Rather than thinking of the blues as an exclusively African American idiom, you might say that each American community developed its own form of the blues. Early country or "hillbilly" music is structurally and lyrically no different than the blues. Likewise, there is a more sophisticated form of blues that emerged when blacks migrated north to the big cities, reflecting a new urban sensibility instead of a rural one. I would even suggest that something like doo wop, the early form of a cappella rock that emerged from the streets of New York, was just another spontaneous form of blues reflecting its time and place.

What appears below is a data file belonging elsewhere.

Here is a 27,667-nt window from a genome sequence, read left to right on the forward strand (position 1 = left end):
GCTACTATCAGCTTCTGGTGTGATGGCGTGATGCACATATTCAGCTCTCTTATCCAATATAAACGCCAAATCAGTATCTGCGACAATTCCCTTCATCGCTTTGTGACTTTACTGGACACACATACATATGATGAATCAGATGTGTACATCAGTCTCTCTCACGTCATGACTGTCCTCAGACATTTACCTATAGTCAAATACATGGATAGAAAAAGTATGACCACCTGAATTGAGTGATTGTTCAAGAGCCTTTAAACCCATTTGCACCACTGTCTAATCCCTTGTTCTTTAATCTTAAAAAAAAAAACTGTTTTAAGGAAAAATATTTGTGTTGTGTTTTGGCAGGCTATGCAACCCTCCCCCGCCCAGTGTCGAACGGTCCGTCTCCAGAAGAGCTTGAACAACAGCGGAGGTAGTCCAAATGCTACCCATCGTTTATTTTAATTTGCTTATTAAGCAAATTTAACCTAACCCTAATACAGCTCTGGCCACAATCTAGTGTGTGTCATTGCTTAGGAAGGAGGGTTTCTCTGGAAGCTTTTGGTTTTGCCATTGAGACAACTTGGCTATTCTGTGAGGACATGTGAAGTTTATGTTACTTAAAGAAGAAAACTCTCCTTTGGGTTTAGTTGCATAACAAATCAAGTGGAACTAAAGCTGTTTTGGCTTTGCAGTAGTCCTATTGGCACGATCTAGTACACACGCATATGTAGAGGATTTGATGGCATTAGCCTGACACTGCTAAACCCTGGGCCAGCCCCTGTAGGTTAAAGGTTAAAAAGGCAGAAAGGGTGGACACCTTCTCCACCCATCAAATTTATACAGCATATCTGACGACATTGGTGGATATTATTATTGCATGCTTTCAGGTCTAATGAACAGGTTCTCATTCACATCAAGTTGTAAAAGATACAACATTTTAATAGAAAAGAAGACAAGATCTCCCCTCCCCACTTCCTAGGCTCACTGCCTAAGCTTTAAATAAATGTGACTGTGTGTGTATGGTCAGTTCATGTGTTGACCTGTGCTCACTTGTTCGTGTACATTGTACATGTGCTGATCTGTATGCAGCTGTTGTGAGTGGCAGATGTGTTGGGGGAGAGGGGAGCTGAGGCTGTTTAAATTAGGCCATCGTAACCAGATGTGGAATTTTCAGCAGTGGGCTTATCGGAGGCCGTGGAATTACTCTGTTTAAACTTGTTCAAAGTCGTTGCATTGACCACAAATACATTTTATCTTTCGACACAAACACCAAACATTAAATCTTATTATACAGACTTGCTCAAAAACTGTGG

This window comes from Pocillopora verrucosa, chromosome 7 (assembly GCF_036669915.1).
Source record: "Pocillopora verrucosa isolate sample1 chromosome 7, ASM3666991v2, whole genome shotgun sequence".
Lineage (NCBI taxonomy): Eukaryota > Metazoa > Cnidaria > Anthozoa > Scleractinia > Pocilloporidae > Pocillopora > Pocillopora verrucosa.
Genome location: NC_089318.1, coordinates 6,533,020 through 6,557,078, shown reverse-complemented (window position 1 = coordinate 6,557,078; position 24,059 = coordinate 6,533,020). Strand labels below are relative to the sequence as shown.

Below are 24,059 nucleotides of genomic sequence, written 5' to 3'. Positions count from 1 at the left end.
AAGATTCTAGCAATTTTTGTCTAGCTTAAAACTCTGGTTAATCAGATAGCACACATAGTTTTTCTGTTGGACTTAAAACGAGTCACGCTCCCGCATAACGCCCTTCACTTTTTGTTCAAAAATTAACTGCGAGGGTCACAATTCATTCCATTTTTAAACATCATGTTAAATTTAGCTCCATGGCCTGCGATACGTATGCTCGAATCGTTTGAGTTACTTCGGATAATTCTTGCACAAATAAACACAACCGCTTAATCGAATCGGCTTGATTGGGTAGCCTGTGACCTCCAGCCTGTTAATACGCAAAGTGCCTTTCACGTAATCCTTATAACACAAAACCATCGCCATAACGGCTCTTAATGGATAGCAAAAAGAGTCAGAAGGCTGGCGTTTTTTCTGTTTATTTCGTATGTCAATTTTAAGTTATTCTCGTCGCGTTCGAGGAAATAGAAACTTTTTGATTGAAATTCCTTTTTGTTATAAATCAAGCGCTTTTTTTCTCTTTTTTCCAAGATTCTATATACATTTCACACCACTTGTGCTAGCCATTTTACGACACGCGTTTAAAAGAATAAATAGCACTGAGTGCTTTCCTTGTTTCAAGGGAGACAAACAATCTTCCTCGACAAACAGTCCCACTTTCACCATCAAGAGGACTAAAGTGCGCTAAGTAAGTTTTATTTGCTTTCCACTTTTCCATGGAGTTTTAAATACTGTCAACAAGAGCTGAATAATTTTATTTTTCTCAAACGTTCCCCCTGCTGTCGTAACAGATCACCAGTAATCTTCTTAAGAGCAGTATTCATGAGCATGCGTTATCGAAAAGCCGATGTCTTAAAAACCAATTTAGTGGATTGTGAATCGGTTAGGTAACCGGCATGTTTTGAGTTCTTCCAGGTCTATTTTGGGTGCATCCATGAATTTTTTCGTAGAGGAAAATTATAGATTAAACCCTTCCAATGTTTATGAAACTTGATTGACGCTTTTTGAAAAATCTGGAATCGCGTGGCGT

Azlant notes that the ingredients of rock music “are all deeply rooted, traditional folk materials. Gospel is spiritual music; soul means the presence of belief and inspiration. To listen to The Soul Stirrers or the Dixie Hummingbirds, who would contribute basic elements and lead singers to R&B, is to listen to black fundamentalist Christian music. Country music is but a couple heartbeats from the old Celtic lyric and instrumental traditions that were preserved in America’s back country. To listen to C&W music is to listen to the Scots-Irish mountain music the Carter Family and Jimmy Rogers reworked and recorded. The Blues, while evolving from field hollers and work songs and containing the pain of servitude, derives much of its furious beauty through the tangled duplicities, angry melodramas, and tragic endings of the ancient war between men and women....”